- Natural gas will play a key role in the United States' transition to a net-zero carbon economy by 2050, and the number of gas customers will continue to grow in all scenarios to achieve that goal, according to a new report from the American Gas Association (AGA).
- Improved efficiency, hybrid gas-electric heating solutions, fuel-neutral building energy codes and renewable natural gas can all play a role in decarbonization, according to the "Net-Zero Emissions Opportunities for Gas Utilities" assessment.
- While some cities have been banning new gas hookups, AGA says the continued use of efficient, lower-cost natural gas appliances, in particular for heating, is important to ensure an equitable energy transition.
Any rumors of the gas industry's demise have been exaggerated, AGA officials said Tuesday in a press briefing to unveil the study.
"The number of natural gas customers grows in all of the scenarios," AGA Vice President of Energy Markets, Analysis and Standards Richard Meyer said. "We don't have to make a choice between adding new customers and helping them achieve ambitious environmental goals. However, to achieve those goals will require significant actions."
The report considers the emissions reduction options available for gas utilities and their customers, and identifies potential pathways to combine those different options. The report does not look at liquefied natural gas exports or the power generation sector.
AGA concludes the U.S. "can achieve significant emissions reductions by accelerating the use of tools available today," including high-efficiency applications, renewable gases, and methane reduction technologies and enhanced energy efficiency.
"Large amounts of renewable and low-carbon electricity and gases, and negative emissions technologies, will be required to meet an economy-wide 2050 net-zero target," AGA said. But the actual mix of solutions will vary across the country, the group said.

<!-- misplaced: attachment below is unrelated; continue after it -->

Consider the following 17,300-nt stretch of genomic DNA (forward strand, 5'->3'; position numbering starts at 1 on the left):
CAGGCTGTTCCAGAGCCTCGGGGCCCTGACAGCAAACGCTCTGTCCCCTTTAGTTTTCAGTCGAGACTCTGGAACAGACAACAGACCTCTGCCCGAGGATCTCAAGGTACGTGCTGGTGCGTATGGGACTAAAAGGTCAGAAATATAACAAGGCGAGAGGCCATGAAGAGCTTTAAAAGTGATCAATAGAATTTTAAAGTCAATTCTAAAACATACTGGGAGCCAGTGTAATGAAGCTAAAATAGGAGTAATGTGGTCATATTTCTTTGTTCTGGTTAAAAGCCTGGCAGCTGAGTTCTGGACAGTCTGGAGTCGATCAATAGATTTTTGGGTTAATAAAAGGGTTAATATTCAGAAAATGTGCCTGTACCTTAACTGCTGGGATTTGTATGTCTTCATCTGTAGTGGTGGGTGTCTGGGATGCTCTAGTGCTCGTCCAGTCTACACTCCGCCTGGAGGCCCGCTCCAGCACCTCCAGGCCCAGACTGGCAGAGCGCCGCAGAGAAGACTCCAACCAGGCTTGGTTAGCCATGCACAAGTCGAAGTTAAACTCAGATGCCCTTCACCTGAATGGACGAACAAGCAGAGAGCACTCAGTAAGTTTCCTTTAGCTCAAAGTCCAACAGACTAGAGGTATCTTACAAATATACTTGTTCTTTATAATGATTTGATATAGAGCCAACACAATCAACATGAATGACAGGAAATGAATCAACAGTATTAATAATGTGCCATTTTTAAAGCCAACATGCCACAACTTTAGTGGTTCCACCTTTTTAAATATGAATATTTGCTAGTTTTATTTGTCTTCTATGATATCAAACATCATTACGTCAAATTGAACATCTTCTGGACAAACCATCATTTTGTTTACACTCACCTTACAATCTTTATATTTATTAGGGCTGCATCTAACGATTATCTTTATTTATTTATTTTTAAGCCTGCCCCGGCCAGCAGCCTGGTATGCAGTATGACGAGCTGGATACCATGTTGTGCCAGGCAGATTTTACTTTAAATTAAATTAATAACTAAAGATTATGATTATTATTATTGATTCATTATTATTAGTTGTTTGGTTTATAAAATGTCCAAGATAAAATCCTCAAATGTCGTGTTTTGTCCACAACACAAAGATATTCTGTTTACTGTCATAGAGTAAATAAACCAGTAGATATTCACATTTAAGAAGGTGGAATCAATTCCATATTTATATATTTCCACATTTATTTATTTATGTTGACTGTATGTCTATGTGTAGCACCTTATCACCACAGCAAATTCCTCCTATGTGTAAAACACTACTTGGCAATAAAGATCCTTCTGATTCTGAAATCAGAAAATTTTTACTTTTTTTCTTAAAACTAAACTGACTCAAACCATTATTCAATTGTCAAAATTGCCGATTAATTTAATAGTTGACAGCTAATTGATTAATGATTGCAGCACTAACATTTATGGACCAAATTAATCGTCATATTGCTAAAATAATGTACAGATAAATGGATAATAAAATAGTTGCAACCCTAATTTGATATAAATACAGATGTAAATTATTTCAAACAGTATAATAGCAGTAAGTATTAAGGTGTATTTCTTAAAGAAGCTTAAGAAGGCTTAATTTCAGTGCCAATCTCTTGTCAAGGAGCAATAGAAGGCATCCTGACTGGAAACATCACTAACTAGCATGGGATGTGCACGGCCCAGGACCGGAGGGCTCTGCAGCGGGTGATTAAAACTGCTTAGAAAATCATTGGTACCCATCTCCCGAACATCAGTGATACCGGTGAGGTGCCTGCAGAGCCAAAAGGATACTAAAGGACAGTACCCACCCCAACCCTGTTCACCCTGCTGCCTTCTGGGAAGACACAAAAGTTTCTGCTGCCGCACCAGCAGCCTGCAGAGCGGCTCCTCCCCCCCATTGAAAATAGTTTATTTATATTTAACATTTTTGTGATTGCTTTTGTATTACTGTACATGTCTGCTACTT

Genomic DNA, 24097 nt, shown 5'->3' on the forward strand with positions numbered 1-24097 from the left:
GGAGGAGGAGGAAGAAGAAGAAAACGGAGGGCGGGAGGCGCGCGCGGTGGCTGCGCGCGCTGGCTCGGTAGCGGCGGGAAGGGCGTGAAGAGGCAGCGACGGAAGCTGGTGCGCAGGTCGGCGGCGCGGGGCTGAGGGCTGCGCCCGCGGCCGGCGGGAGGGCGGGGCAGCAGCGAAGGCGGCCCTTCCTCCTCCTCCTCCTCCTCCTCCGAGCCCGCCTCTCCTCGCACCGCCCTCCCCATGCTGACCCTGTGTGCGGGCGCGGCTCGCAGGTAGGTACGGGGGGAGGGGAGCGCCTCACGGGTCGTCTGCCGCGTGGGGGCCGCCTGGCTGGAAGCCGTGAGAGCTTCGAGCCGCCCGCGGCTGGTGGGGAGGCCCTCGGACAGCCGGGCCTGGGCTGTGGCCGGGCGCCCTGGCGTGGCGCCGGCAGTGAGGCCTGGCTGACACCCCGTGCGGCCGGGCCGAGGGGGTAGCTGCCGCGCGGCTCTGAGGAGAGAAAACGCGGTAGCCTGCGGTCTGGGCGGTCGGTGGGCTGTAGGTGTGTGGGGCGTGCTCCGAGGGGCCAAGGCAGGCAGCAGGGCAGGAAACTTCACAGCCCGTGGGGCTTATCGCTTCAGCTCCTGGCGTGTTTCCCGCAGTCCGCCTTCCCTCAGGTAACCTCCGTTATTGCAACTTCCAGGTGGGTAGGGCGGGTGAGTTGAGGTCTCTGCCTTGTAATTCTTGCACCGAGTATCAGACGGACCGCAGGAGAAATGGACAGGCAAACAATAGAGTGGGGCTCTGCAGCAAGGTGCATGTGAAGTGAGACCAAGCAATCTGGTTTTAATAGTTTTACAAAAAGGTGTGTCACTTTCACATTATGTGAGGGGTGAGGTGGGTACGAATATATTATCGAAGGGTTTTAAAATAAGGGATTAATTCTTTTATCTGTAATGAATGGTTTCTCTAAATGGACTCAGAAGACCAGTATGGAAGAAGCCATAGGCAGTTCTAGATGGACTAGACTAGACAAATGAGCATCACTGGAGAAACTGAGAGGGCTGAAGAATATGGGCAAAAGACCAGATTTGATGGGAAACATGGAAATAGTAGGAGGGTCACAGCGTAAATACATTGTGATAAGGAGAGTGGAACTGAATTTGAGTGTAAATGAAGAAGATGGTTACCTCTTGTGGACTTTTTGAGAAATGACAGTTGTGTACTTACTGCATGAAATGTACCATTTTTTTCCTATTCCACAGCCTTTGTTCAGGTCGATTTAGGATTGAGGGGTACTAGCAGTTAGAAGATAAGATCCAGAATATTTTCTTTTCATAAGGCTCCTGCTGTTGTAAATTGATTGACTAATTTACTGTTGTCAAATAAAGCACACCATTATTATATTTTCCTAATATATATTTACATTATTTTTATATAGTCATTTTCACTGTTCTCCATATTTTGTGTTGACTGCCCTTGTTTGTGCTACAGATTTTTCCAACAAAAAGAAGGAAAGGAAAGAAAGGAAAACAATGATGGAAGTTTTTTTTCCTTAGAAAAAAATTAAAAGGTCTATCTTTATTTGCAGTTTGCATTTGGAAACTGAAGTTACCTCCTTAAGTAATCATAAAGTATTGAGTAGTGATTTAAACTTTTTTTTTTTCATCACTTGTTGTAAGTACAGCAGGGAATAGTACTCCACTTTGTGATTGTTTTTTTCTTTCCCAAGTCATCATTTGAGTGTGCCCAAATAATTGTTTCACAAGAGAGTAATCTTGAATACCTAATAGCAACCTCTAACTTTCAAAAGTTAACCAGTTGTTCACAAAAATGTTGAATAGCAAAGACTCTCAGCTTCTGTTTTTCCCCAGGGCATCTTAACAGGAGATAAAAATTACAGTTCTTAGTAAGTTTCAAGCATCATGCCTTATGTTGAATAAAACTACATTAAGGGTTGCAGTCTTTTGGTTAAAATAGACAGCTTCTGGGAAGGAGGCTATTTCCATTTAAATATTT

The "optimal pathways for any given region or even utility-specific service territory will vary based on highly localized factors," including climate, energy prices, housing stock and the types of businesses using gas, Meyer said. The "makeup of the gas and electric system in any given area" will also play a role in determining the most efficient use of resources, he said.
According to the gas industry, greenhouse gas emissions associated with gas utilities made up about 13% of overall U.S. emissions in 2019, and the majority of that came from customer emissions — those associated with on-site consumption of gas, including residential, industrial, commercial and vehicle fuel applications.
The affordability of natural gas is a key feature, said AGA. Homeowners save more than $1,000 annually, relative to other energy sources, by using gas and the industry adds about one new customer every minute and 21,000 new business customers annually.
The U.S. gas industry added 900,000 new residential customers between 2019 and 2020, marking the largest increase since 2006, according to AGA. There are more than 76 million gas customers in the U.S. today, according to the group.
Some local governments have been banning new gas hookups in an effort to decarbonize. Berkeley, California, in 2019, became the first U.S. city to ban most new natural gas infrastructure. New York City enacted a similar ban last December.
These efforts run counter to calls for equity in the energy transition, AGA President and CEO Karen Harbert said.
"Any type of mandate or regulation that would force customers, particularly those at the lower side of the income scale, to have to make new purchases of more expensive appliances, runs counter to the equitable transition that we are all pursuing," Harbert said.
Equity and affordability are important issues, said Benjamin Longstreth, senior attorney for the Natural Resources Defense Council's Climate and Clean Energy Program. But that doesn't mean older systems are the solution. "Not solving the problem of climate change, obviously, imposes extraordinary costs as well," he said.
"We are glad to see that AGA is working to come to terms with the need to decarbonize and the implications for the gas system," Longstreth added in an email. "It is clear that the sector will have to change significantly to do so. We look forward to digging into their report."